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MSCI Annual Market Classification Review . MSCI announced today that China A-shares will not be included in the MSCI Emerging Markets Index as part of the 2014

MSCI Annual Market Classification Review . MSCI announced today that China A-shares will not be included in the MSCI Emerging Markets Index as part of the 2014 Annual Market Classification Review, but will remain on the review list as part of the 2015 Review.

This is one of the three potential outcomes (option three) we pointed out in our recent report “Including China A shares in MSCI EM index: is it the time?”. As we explained in that report, while China has made significant progress in opening up its capital market, the three obstacles still exist and no major progress has been made.

We notice that there have been promises that some of these issues will be resolved soon (at least partially), but MSCI’s decision may not be based on the expectation of the future developments. In addition, based on our conversations with fund managers, they still feel it is quite difficult to manage funds including China A shares. Postponing the decision to next annual market classification review in 2015 will give China more time to further open up, which will bolster the case for MSCI inclusion. This will also give enough time for MSCI and the investment community to fully analyze the situation, and prepare for the inclusion.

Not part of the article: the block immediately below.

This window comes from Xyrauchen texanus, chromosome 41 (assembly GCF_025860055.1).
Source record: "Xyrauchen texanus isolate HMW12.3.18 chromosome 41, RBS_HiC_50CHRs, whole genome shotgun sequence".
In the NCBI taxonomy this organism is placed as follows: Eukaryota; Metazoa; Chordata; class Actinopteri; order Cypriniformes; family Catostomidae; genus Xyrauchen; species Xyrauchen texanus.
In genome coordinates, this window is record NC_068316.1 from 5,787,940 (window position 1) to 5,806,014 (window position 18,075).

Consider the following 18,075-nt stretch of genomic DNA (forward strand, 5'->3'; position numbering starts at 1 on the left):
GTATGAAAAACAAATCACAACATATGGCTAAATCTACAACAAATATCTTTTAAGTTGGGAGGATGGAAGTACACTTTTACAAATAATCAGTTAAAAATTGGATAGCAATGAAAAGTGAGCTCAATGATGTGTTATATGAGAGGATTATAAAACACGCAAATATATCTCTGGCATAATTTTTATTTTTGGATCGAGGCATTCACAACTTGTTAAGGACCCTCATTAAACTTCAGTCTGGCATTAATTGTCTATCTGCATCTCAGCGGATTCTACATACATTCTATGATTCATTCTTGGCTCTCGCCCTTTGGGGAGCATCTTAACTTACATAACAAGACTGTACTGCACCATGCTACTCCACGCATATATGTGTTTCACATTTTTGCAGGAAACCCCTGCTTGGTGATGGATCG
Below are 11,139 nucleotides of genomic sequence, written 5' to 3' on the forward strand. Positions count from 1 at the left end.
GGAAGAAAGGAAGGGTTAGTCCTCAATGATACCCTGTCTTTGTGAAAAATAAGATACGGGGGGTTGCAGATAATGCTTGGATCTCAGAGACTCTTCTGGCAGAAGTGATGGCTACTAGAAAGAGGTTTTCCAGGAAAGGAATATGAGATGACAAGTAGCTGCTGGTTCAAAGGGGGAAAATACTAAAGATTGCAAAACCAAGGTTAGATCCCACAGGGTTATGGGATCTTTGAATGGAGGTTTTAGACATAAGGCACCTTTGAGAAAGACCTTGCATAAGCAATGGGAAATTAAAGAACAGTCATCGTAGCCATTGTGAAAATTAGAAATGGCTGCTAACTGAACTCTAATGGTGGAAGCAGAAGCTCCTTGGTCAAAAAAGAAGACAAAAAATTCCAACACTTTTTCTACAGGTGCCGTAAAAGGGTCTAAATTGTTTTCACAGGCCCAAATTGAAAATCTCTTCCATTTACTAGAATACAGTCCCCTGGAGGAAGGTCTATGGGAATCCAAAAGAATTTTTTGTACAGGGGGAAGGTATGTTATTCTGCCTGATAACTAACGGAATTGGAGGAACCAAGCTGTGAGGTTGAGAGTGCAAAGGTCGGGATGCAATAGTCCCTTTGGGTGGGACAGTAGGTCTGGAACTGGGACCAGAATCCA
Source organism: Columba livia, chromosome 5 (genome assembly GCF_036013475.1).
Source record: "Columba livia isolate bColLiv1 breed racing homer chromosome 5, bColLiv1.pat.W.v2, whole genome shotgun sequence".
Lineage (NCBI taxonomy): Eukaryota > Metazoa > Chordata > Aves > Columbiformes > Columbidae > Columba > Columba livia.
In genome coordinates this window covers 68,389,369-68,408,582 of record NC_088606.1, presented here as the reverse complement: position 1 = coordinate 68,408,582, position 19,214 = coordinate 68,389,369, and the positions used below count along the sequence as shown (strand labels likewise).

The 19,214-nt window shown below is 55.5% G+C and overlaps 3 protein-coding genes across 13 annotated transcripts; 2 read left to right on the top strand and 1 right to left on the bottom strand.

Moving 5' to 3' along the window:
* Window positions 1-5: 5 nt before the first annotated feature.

On the other hand, MSCI acknowledged that “the A share market is effectively opening as we speak” because many investors are already investing in the China A-shares and the quota granted has increased significantly. MSCI also highlighted further regulatory reforms and other changes expected in the near term, such as implementation of the Shanghai/Hong Kong Stock Connect program (expected in October 2014). Therefore, we believe an off-cycle review (for example in December 2014) is still possible (the option two in the report mentioned above).
In addition, MSCI will introduce by June 27, 2014, the MSCI China A International Index as a standalone index. This index and its regional and global combinations can be used as benchmarks by QFII and RQFII investors to complement the already extensive series of MSCI China A Indexes.
MSCI also announced that it will not promote Korea and Taiwan to Developed Markets index. This is consistent with what we expected in our earlier report. Furthermore, MSCI will remove these two countries from the review list for potential reclassification for 2015, due to the absence of significant improvements in key accessibility areas for the past few years. Both countries may be added back to the review list as soon as there will be meaningful improvements.

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